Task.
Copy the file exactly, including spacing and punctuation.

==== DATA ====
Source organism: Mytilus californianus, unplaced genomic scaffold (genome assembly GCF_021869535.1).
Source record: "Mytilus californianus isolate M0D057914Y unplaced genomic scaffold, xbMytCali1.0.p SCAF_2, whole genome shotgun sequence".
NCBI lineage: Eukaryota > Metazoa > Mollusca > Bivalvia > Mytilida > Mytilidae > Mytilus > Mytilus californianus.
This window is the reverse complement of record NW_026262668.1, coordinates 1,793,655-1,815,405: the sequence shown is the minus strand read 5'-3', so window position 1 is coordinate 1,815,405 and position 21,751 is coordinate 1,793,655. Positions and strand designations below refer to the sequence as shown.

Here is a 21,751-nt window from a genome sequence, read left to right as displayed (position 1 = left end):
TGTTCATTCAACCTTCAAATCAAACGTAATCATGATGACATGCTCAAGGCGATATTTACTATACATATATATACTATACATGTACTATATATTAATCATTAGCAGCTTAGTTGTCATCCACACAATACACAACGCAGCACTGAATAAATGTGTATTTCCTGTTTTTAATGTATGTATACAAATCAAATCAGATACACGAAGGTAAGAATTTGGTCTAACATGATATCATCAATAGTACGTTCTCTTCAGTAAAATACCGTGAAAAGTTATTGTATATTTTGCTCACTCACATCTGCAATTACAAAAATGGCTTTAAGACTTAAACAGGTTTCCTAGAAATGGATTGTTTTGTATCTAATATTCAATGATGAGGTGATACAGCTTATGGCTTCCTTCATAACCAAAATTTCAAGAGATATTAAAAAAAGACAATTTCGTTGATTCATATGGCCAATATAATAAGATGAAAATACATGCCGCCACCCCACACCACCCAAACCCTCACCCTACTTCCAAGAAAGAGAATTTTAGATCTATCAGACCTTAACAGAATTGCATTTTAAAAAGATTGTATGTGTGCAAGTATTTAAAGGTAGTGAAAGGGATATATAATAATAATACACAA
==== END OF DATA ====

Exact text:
Source organism: Mytilus californianus, unplaced genomic scaffold (genome assembly GCF_021869535.1).
Source record: "Mytilus californianus isolate M0D057914Y unplaced genomic scaffold, xbMytCali1.0.p SCAF_2, whole genome shotgun sequence".
NCBI lineage: Eukaryota > Metazoa > Mollusca > Bivalvia > Mytilida > Mytilidae > Mytilus > Mytilus californianus.
This window is the reverse complement of record NW_026262668.1, coordinates 1,793,655-1,815,405: the sequence shown is the minus strand read 5'-3', so window position 1 is coordinate 1,815,405 and position 21,751 is coordinate 1,793,655. Positions and strand designations below refer to the sequence as shown.

Here is a 21,751-nt window from a genome sequence, read left to right as displayed (position 1 = left end):
TGTTCATTCAACCTTCAAATCAAACGTAATCATGATGACATGCTCAAGGCGATATTTACTATACATATATATACTATACATGTACTATATATTAATCATTAGCAGCTTAGTTGTCATCCACACAATACACAACGCAGCACTGAATAAATGTGTATTTCCTGTTTTTAATGTATGTATACAAATCAAATCAGATACACGAAGGTAAGAATTTGGTCTAACATGATATCATCAATAGTACGTTCTCTTCAGTAAAATACCGTGAAAAGTTATTGTATATTTTGCTCACTCACATCTGCAATTACAAAAATGGCTTTAAGACTTAAACAGGTTTCCTAGAAATGGATTGTTTTGTATCTAATATTCAATGATGAGGTGATACAGCTTATGGCTTCCTTCATAACCAAAATTTCAAGAGATATTAAAAAAAGACAATTTCGTTGATTCATATGGCCAATATAATAAGATGAAAATACATGCCGCCACCCCACACCACCCAAACCCTCACCCTACTTCCAAGAAAGAGAATTTTAGATCTATCAGACCTTAACAGAATTGCATTTTAAAAAGATTGTATGTGTGCAAGTATTTAAAGGTAGTGAAAGGGATATATAATAATAATACACAA